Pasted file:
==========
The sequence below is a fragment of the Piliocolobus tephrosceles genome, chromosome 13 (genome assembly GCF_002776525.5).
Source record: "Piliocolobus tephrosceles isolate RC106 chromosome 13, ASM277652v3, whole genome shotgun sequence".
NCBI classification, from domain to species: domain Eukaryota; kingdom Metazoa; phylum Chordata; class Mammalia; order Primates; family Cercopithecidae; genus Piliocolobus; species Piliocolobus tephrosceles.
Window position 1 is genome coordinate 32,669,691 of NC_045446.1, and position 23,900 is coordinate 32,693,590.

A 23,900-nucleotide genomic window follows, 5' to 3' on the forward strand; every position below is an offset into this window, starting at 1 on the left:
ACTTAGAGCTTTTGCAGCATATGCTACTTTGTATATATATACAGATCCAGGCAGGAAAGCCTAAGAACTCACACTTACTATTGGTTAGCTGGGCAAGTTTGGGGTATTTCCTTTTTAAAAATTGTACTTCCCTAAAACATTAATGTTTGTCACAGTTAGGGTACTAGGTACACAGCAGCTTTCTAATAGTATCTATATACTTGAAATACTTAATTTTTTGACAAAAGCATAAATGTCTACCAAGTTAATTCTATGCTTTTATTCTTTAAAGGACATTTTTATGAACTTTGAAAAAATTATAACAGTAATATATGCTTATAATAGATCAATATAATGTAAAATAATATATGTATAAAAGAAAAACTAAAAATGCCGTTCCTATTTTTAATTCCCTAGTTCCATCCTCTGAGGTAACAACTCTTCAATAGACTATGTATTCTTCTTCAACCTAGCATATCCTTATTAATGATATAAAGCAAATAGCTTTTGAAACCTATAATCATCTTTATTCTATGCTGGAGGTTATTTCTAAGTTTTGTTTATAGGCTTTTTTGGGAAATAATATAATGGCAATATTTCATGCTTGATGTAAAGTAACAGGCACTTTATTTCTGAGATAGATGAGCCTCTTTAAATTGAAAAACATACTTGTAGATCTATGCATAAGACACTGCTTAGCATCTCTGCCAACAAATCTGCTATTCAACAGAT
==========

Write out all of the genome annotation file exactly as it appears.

The sequence below is a fragment of the Piliocolobus tephrosceles genome, chromosome 13 (genome assembly GCF_002776525.5).
Source record: "Piliocolobus tephrosceles isolate RC106 chromosome 13, ASM277652v3, whole genome shotgun sequence".
NCBI classification, from domain to species: domain Eukaryota; kingdom Metazoa; phylum Chordata; class Mammalia; order Primates; family Cercopithecidae; genus Piliocolobus; species Piliocolobus tephrosceles.
Window position 1 is genome coordinate 32,669,691 of NC_045446.1, and position 23,900 is coordinate 32,693,590.

A 23,900-nucleotide genomic window follows, 5' to 3' on the forward strand; every position below is an offset into this window, starting at 1 on the left:
ACTTAGAGCTTTTGCAGCATATGCTACTTTGTATATATATACAGATCCAGGCAGGAAAGCCTAAGAACTCACACTTACTATTGGTTAGCTGGGCAAGTTTGGGGTATTTCCTTTTTAAAAATTGTACTTCCCTAAAACATTAATGTTTGTCACAGTTAGGGTACTAGGTACACAGCAGCTTTCTAATAGTATCTATATACTTGAAATACTTAATTTTTTGACAAAAGCATAAATGTCTACCAAGTTAATTCTATGCTTTTATTCTTTAAAGGACATTTTTATGAACTTTGAAAAAATTATAACAGTAATATATGCTTATAATAGATCAATATAATGTAAAATAATATATGTATAAAAGAAAAACTAAAAATGCCGTTCCTATTTTTAATTCCCTAGTTCCATCCTCTGAGGTAACAACTCTTCAATAGACTATGTATTCTTCTTCAACCTAGCATATCCTTATTAATGATATAAAGCAAATAGCTTTTGAAACCTATAATCATCTTTATTCTATGCTGGAGGTTATTTCTAAGTTTTGTTTATAGGCTTTTTTGGGAAATAATATAATGGCAATATTTCATGCTTGATGTAAAGTAACAGGCACTTTATTTCTGAGATAGATGAGCCTCTTTAAATTGAAAAACATACTTGTAGATCTATGCATAAGACACTGCTTAGCATCTCTGCCAACAAATCTGCTATTCAACAGAT